This top-down decision-making resulted in significant strife within the project group itself, causing multiple members of the team to disengage from the overall intervention design. At the time of implementation, even remaining members directly engaged in the intervention planning expressed severe skepticism at the potential efficacy of the comic book, inviting comments such as “I don’t think this will really do anything” and “…maybe the farmers will wipe their butts with it.” Early evaluations indicate that farmer comprehension and interest is in line with this speculation.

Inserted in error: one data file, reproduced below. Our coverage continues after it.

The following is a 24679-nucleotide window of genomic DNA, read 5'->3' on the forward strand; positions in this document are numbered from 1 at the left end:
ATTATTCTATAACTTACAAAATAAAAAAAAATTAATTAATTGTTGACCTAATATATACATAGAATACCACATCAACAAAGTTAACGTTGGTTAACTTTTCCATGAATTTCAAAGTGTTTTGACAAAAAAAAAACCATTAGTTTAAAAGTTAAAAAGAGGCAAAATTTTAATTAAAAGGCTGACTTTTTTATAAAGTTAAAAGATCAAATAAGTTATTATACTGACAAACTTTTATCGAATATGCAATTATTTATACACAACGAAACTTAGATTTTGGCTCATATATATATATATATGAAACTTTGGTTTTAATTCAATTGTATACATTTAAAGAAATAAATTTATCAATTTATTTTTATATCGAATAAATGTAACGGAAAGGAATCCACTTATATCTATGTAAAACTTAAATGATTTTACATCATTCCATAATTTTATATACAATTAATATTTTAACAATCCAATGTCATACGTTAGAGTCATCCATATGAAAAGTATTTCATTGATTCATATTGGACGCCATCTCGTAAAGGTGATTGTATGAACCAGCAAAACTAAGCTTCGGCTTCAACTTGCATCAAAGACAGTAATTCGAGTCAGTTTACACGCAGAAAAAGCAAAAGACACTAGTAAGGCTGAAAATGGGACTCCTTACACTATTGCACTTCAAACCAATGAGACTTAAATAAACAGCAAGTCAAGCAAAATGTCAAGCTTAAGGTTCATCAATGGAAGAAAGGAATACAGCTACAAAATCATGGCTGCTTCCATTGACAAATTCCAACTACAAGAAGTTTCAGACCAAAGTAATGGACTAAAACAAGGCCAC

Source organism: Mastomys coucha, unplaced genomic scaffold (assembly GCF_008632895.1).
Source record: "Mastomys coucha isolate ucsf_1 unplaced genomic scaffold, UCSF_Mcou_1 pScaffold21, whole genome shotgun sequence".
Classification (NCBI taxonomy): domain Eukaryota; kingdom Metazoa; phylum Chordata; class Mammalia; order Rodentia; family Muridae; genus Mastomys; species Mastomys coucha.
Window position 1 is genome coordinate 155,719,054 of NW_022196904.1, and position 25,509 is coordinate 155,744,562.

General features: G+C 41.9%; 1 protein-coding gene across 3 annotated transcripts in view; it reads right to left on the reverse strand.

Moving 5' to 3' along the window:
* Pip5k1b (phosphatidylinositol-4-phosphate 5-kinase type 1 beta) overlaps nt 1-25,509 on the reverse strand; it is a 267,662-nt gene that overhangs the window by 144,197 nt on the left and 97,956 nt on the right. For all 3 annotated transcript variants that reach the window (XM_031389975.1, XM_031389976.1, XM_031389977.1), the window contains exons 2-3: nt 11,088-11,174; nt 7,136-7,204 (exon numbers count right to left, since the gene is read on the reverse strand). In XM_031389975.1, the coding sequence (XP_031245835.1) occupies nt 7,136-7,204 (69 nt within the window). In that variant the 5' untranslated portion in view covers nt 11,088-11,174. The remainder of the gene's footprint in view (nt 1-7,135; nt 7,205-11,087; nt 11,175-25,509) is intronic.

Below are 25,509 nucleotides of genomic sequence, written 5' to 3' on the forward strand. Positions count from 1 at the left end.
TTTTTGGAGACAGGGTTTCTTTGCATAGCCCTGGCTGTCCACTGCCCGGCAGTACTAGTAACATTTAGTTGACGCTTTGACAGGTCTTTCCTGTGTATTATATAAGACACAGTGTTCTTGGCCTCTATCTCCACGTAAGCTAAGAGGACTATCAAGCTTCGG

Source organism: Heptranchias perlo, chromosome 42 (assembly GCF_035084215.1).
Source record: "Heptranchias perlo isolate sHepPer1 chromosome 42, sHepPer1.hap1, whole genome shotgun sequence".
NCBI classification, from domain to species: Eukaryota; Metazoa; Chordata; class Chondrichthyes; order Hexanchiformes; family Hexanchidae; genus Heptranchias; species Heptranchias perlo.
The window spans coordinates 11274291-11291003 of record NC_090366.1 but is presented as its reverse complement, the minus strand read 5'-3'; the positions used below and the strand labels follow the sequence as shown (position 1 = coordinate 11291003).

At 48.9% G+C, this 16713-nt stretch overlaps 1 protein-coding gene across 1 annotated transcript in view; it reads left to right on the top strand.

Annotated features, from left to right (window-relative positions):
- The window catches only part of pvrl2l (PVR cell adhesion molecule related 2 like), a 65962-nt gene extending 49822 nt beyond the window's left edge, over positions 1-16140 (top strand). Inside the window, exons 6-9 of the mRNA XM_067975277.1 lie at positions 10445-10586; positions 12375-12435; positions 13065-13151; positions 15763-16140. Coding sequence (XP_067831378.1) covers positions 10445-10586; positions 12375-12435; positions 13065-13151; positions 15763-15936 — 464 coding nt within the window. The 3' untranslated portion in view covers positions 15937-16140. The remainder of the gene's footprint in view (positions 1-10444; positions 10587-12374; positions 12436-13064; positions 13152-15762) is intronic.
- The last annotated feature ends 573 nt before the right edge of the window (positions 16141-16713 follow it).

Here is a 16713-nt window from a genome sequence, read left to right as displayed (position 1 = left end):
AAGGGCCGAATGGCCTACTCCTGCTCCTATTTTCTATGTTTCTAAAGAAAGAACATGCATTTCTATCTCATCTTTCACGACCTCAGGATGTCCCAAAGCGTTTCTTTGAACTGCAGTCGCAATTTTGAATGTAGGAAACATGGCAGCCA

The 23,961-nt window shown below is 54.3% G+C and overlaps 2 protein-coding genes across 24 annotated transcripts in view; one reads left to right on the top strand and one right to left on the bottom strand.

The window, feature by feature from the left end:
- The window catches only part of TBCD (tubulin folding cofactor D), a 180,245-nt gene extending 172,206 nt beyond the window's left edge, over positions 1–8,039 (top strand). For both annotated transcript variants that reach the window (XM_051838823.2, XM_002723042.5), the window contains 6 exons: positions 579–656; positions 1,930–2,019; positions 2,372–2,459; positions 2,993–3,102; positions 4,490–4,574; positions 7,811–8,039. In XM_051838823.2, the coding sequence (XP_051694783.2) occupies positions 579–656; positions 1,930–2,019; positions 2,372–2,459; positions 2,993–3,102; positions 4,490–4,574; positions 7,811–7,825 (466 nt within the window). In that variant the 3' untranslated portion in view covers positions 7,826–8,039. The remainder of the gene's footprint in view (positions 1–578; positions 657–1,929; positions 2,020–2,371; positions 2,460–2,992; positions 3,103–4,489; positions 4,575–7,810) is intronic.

For many in the sustainable development community, this case study is almost not worth noting. Projects are mismanaged due to internal conflict all the time, and interventions are routinely ineffective. What I want to draw attention to is the homologous challenges between the project management and the intervention design. In both cases, social intuition and rigid disciplinary thinking prevented the identification of the appropriate level of selection, as well as altering the level of selection towards valued outcomes (the routes of intervention identified in Waring et al. 2015).